The Saints, meanwhile, are on the opposite end of the spectrum, tied for the best record in the NFC at 12-3 with a shot at a first round bye. Making that even more impressive is the fact that quarterback Drew Brees missed close to 6 full games with injury. Backup Teddy Bridgewater was able to squeak out some wins in games in which their defense played at a high level, but their offense has been significantly better with Brees on the field this season, moving the chains at a 34.15% first down rate with Bridgewater on the field (most similar to the 24th ranked Lions on the season) and a 41.52% first down rate with Brees on the field (most similar to the 2nd ranked Chiefs on the season). 

The Saints’ offense has been especially good in recent weeks, ranking only behind the Ravens with a 43.36% first down rate over their past 6 games. Their defense took a big hit a couple weeks ago when defensive linemen Sheldon Rankins and Marcus Davenport went down for the season and they’ll also be without safety Marcus Williams this week, but the Saints have more than enough offense to compensate and look like one of the top few Super Bowl contenders going into the post-season. They should be able to take care of business against a hapless Panthers team in their final post-season tune-up.

Unfortunately, the Saints are 13-point road favorites in this game, up from 10.5 on the early line a week ago. While the Saints should win this game pretty easily, there’s definitely uncertainty over whether or not they’ll play a complete enough game to cover this large spread, especially with Williams out. There’s also uncertainty in this game because, due to tiebreakers, the outcome of this game will only affect the Saints’ seeding if the Packers lose as heavy favorites to the Lions.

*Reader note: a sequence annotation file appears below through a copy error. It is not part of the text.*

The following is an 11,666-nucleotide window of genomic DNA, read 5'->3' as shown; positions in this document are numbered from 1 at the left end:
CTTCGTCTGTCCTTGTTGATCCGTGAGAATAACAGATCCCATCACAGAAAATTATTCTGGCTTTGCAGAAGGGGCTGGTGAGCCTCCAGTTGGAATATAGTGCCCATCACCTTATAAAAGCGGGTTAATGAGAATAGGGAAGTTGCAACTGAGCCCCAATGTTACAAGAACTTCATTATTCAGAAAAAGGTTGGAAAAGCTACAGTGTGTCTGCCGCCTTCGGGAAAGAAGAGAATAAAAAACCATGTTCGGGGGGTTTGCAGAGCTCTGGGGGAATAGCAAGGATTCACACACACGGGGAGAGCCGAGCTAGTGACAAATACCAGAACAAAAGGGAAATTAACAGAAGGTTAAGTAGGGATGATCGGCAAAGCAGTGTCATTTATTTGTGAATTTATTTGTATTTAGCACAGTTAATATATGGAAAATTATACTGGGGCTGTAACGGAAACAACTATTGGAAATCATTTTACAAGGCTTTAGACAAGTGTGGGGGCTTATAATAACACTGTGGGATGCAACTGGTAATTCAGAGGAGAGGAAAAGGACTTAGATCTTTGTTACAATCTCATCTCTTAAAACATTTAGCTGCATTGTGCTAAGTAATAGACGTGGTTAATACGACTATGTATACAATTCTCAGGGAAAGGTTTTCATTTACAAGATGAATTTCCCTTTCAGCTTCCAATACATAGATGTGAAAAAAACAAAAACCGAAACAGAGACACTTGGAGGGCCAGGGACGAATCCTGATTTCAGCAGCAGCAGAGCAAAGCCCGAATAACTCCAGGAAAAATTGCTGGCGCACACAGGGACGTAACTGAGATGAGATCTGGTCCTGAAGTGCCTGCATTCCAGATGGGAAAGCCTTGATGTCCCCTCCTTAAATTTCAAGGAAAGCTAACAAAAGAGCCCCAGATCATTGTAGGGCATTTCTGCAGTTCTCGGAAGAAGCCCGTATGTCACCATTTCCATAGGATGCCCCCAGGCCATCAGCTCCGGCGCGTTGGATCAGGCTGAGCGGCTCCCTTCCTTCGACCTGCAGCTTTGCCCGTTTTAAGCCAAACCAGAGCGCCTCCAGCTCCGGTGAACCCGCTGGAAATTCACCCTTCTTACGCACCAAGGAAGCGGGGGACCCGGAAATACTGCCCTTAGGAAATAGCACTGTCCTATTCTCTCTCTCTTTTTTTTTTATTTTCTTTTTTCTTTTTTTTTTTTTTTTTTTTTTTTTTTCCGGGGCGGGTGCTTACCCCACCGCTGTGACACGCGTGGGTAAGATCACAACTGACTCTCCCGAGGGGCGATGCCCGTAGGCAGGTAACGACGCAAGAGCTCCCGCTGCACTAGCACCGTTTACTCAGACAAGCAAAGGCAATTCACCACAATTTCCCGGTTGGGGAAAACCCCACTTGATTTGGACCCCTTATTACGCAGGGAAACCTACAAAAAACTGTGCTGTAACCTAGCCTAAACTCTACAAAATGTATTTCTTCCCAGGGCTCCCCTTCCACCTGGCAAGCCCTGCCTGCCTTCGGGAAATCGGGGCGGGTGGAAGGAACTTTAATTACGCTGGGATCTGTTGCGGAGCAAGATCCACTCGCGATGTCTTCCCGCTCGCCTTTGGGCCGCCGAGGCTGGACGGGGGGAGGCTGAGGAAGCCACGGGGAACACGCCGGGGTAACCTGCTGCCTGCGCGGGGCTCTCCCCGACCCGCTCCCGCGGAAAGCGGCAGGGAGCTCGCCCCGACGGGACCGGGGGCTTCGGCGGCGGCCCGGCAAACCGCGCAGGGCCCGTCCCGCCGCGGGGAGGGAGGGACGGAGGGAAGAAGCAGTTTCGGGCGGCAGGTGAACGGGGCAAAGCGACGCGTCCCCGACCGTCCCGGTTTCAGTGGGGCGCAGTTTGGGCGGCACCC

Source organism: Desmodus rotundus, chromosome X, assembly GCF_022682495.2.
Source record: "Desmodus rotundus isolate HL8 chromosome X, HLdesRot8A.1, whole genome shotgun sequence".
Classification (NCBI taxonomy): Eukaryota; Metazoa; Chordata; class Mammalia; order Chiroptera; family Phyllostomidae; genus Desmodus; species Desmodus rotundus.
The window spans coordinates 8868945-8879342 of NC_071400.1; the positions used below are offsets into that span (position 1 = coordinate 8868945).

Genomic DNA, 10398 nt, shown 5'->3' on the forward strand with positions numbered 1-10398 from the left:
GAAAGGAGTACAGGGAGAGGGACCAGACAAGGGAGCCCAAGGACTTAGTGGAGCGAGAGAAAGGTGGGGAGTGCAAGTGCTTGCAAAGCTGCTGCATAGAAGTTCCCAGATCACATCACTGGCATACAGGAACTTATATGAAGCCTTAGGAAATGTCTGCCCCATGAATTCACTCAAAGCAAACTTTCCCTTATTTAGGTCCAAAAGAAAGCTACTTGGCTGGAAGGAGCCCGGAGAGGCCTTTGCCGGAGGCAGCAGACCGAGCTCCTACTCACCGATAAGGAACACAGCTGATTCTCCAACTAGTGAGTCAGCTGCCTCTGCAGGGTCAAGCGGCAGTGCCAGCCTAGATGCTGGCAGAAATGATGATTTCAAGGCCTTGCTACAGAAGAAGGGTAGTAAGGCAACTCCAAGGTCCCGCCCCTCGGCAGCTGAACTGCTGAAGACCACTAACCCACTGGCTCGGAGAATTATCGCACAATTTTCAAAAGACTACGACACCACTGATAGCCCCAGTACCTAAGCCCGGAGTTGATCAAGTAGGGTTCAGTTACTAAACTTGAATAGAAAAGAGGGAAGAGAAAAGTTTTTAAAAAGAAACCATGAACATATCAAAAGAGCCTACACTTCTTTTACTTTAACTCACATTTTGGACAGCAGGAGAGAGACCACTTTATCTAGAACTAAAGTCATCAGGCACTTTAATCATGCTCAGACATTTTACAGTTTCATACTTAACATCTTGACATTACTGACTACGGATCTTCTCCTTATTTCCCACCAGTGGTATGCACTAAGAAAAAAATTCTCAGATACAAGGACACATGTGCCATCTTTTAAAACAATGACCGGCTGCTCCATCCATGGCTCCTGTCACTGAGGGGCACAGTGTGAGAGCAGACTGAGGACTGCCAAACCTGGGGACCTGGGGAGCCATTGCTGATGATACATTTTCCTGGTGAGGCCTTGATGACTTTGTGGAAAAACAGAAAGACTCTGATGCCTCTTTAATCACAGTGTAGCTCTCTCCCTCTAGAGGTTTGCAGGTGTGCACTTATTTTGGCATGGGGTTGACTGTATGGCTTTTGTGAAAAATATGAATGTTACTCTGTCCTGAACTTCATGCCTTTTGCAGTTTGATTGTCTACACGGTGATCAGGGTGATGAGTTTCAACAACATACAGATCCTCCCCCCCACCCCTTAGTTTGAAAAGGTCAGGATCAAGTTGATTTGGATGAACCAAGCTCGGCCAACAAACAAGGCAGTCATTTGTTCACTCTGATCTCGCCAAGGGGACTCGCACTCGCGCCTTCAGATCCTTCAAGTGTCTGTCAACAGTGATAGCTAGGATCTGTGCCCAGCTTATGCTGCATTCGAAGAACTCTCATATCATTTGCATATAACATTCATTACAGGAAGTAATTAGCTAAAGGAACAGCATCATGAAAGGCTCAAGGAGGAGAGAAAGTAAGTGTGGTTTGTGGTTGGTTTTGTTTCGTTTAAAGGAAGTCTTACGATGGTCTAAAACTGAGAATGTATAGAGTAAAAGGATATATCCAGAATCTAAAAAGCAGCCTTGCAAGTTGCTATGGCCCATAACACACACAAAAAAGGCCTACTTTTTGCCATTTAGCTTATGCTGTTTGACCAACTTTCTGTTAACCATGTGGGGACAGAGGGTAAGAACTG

If the Packers win and Seahawks defeat the 49ers on Sunday Night to win the NFC West, the Saints would move into the 2nd seed in the NFC regardless of the outcome of this game because they currently have a one game lead and a head-to-head tiebreaker over the Seahawks. If the 49ers win that game, the Saints would be stuck in the 3rd seed regardless of the outcome of this game because the 49ers have the head-to-head tiebreaker over the Saints. 

Saints head coach Sean Payton has said he will treat this as a real game, but it wouldn’t be a surprise to see him pull his starters in the 2nd half if the Packers are up big on the Lions because that will render this game meaningless. That would allow the Panthers to potentially get a backdoor cover even if they get dominated when the Saints’ starters are in the game. For that reason, I’m taking the Panthers, but this is a no confidence pick because of all the uncertainty.

New Orleans Saints 31 Carolina Panthers 20

Pick against the spread: Carolina +13

Confidence: None

Carolina Panthers at Indianapolis Colts: 2019 Week 16 NFL Pick